The little AM signal has been trying for years to secure a better spot than its longtime home at 177 W. Putnam Avenue, where the landlord has been reluctant to extend a long-term lease. On December 30, WGCH made its final broadcast from that location, clearing out its equipment and directing listeners to 105.5 on the FM dial. That’s translator W288DL up the road in Stamford, which had been relaying WSTC (1400) over there.
What’s feeding the translator? WGCH is reportedly on the air at reduced power on 1490 from a temporary site, though there’s no STA yet on file with the FCC for that operation.
*You knew Frank Tavares’ voice even if you didn’t recognize his name or face: for many years, it was his rich tones reading the national underwriting credits and network IDs on NPR. And even if you were enough of a public radio junkie that you knew Tavares’ name, you still might not have known that in later years, he was reading most of those credits from a home studio in Connecticut.
Tavares, who died Dec. 30, was a native of New Bedford, Mass. After leaving NPR headquarters in Washington, he settled in Hamden, teaching communications at Southern Connecticut State University and recording his underwriting announcements from a converted closet studio. Even after NPR moved on to other voices in 2013, Tavares was still heard locally as the top-hour ID voice on Connecticut Public/WNPR.
Tavares had been diagnosed with ALS a few months ago; he was living in Florida when he died.
*Another obituary that was slow to make the news: in Buffalo, June Bacon-Bercey was one of the first women, and one of the first African-Americans, to take the screen as a TV meteorologist when she moved to weather from news at what was then WGR-TV (Channel 2) in the 1970s. She earned a meteorology degree from the University of Kansas back in 1954, then a masters degree from UCLA, and went on to work for the Atomic Energy Commission and the National Weather Service before landing at WGR as a reporter in the early 1970s.
After covering stories that included the Attica prison uprising, she got her break on the weather desk after chief meteorologist Frank Benny was taken off the air after robbing a bank. Bacon-Bercey stayed at WGR for four years, leaving in 1976; she went on to work for the weather service and NOAA again and was living in retirement in California when she died last July 3, at age 90.
*Is a format change on the way in northern PENNSYLVANIA? As Van Michael’s new version of the Backyard group takes over at the Williamsport cluster that includes WLMY (107.9), that station filed a request in late December for a call change to WOTH. While there’s been no change yet on the air – 107.9 was still doing its usual AC format as “My 107.9” when we drove through just before the new year – we’ll be watching this one closely, especially recalling that Michael once owned a similar-sounding set of calls in the market, back when sister station WBZD (93.3) was “Hot” top-40 as WHTO.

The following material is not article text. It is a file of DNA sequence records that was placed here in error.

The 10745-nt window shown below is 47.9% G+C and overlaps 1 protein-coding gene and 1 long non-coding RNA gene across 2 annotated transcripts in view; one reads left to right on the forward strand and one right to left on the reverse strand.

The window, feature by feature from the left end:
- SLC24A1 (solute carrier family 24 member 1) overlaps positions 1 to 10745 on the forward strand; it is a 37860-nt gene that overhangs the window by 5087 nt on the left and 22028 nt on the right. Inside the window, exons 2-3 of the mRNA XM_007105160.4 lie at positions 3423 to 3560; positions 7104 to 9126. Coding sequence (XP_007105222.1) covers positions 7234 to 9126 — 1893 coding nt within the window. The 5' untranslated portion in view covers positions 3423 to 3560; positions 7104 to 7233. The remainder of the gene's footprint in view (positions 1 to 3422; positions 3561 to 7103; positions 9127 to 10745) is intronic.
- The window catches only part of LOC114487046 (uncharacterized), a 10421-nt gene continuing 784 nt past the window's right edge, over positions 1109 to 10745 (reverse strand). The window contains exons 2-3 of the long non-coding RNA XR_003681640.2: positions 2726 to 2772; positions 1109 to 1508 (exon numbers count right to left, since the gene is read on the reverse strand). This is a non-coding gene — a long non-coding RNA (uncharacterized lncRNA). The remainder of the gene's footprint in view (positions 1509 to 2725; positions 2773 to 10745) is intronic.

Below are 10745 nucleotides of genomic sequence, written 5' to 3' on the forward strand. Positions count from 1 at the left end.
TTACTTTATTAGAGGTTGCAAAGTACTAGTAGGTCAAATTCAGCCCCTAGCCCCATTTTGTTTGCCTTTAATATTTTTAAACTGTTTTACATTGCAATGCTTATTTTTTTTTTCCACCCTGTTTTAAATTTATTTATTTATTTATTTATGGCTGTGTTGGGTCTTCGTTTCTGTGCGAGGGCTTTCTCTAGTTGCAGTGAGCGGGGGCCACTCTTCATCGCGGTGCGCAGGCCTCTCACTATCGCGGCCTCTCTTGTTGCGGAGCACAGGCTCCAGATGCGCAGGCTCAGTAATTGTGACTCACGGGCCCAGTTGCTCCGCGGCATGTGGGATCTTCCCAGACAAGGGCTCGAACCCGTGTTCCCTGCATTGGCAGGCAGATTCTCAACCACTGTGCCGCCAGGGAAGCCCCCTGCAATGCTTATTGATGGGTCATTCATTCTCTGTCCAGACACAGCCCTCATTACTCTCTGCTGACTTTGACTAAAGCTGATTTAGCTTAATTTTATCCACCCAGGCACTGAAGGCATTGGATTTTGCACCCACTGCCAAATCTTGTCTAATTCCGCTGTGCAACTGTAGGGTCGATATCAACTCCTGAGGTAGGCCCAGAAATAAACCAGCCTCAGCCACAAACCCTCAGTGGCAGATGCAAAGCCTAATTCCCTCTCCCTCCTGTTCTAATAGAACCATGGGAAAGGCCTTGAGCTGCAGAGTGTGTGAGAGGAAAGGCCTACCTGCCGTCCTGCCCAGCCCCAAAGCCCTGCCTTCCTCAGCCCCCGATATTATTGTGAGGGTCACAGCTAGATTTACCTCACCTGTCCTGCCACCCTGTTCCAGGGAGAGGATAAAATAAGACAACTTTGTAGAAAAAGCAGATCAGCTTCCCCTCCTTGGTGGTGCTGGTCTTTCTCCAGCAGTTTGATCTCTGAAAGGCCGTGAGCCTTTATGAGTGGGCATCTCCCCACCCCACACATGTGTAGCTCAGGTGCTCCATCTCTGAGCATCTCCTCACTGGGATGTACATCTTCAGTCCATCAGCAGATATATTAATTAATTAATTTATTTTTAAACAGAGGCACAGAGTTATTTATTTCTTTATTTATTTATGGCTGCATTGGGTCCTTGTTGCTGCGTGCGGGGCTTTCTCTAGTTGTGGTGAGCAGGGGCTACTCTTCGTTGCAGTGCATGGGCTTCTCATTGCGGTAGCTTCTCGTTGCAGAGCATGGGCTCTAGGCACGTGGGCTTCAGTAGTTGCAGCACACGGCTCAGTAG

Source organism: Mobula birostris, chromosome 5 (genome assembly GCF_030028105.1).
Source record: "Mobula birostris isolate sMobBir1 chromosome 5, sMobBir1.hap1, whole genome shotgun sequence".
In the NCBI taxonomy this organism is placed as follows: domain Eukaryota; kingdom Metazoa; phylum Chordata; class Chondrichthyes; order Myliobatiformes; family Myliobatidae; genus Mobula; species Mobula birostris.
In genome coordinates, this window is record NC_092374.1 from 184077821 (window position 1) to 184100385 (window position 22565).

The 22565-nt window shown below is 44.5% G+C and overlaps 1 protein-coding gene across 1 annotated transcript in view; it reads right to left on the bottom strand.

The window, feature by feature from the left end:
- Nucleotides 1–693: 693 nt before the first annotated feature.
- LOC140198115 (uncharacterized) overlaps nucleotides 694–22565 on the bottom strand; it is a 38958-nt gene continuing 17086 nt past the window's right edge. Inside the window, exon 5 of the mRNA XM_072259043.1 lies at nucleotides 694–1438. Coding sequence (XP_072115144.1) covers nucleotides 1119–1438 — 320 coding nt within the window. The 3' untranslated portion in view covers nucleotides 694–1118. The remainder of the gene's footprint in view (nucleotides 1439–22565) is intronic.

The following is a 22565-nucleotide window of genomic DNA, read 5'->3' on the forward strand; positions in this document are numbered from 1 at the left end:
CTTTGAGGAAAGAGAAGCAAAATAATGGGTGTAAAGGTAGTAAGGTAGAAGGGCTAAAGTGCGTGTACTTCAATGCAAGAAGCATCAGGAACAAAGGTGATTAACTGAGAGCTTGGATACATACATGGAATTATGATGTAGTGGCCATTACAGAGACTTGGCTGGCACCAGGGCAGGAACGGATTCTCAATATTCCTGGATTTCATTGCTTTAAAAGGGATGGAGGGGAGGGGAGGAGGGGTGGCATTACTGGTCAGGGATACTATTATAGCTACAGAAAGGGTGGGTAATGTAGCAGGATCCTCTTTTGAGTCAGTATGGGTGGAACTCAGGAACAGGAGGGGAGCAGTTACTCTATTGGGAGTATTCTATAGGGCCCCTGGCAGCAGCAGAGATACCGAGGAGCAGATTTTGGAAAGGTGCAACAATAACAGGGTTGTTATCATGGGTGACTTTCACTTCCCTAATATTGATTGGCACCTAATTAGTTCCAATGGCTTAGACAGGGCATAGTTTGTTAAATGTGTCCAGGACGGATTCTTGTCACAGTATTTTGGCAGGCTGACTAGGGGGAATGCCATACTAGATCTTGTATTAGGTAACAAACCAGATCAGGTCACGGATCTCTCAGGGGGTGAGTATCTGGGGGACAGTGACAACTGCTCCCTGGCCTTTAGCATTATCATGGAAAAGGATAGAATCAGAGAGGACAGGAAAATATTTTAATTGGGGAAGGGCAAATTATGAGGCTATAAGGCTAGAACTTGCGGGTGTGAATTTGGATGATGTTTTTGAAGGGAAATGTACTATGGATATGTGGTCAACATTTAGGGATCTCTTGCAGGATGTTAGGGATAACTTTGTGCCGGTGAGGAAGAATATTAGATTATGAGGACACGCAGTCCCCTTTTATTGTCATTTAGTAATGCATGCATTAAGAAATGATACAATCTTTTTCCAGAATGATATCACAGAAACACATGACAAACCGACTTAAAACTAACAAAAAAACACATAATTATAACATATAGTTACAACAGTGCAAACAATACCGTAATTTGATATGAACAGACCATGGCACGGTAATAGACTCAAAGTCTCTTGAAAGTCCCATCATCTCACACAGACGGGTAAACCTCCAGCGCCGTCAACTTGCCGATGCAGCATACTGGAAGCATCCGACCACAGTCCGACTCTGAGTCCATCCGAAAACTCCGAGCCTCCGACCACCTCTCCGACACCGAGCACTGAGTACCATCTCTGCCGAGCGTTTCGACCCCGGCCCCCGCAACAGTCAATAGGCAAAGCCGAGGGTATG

We’re watching, too, for a format change in Erie, where Lilly Broadcasting is taking over WEHP (92.7 Lawrence Park) from the ERIE Radio Company. Lilly has already applied for new calls, WICU-FM, to link the FM signal up with its WICU-TV (Channel 12); it’s not clear yet whether it will exercise its right to continue using ERIE’s “Happi” top-40 format on the signal.
The end of Christmas music on WLTM (95.9 Mina NY) did bring a new format to the Erie market, at least to the eastern edge of the market along the state line where that small signal can be heard. New owner iHeart has killed off the old “Lite” format there, replacing it with the same all-podcast format it runs at the other end of the state on WSAN (1470 Allentown).
In Lewistown, there’s a format change to start the year at Nittany Media’s WKVA (920) and its 100.3 translator, where “Big 100.3” classic hits has given way to soft AC, branded as “Gold Hits WKVA.” It’s the first big move for the station under new GM Tony Peiffer, who’s returned to central Pennsylvania after more than a decade doing engineering at several New York City stations. WKVA’s airstaff remains in place, adding Delilah’s syndicated show at night.
In Lancaster, Ronnie Ramone is the new PD at Hall’s WROZ (Fun 101.3), adding those duties to his existing role as night jock and brand manager there.
All the way at the western edge of the state, Cumulus’ WWIZ (103.9 Middlesex) was the first station to flip to Christmas music last fall, fueling speculation of a format change at the Youngstown-market outlet. But when the holiday tunes ran out at year’s end, it turned out nothing changed at “Z104,” which returned to its previous oldies format.
*In Philadelphia, Radio One rebranded WPHI (103.9) on Christmas Eve, dropping “Boom 103.9” in favor of “Hip Hop 103.9,” reflecting the more current playlist that has replaced its original classic hip-hop format.
There’s no morning show right now on the station, which is expected to pick up the new “Morning Hustle” syndicated offering once Radio One launches it this month.
*It was a fairly quiet couple of weeks in MASSACHUSETTS, except perhaps on the editorial page of the Boston Globe, which weighed in on Thursday with a curious editorial advocating for a path toward licensed operation for the pirate radio operators who’ve long sprouted on the airwaves in and around Boston.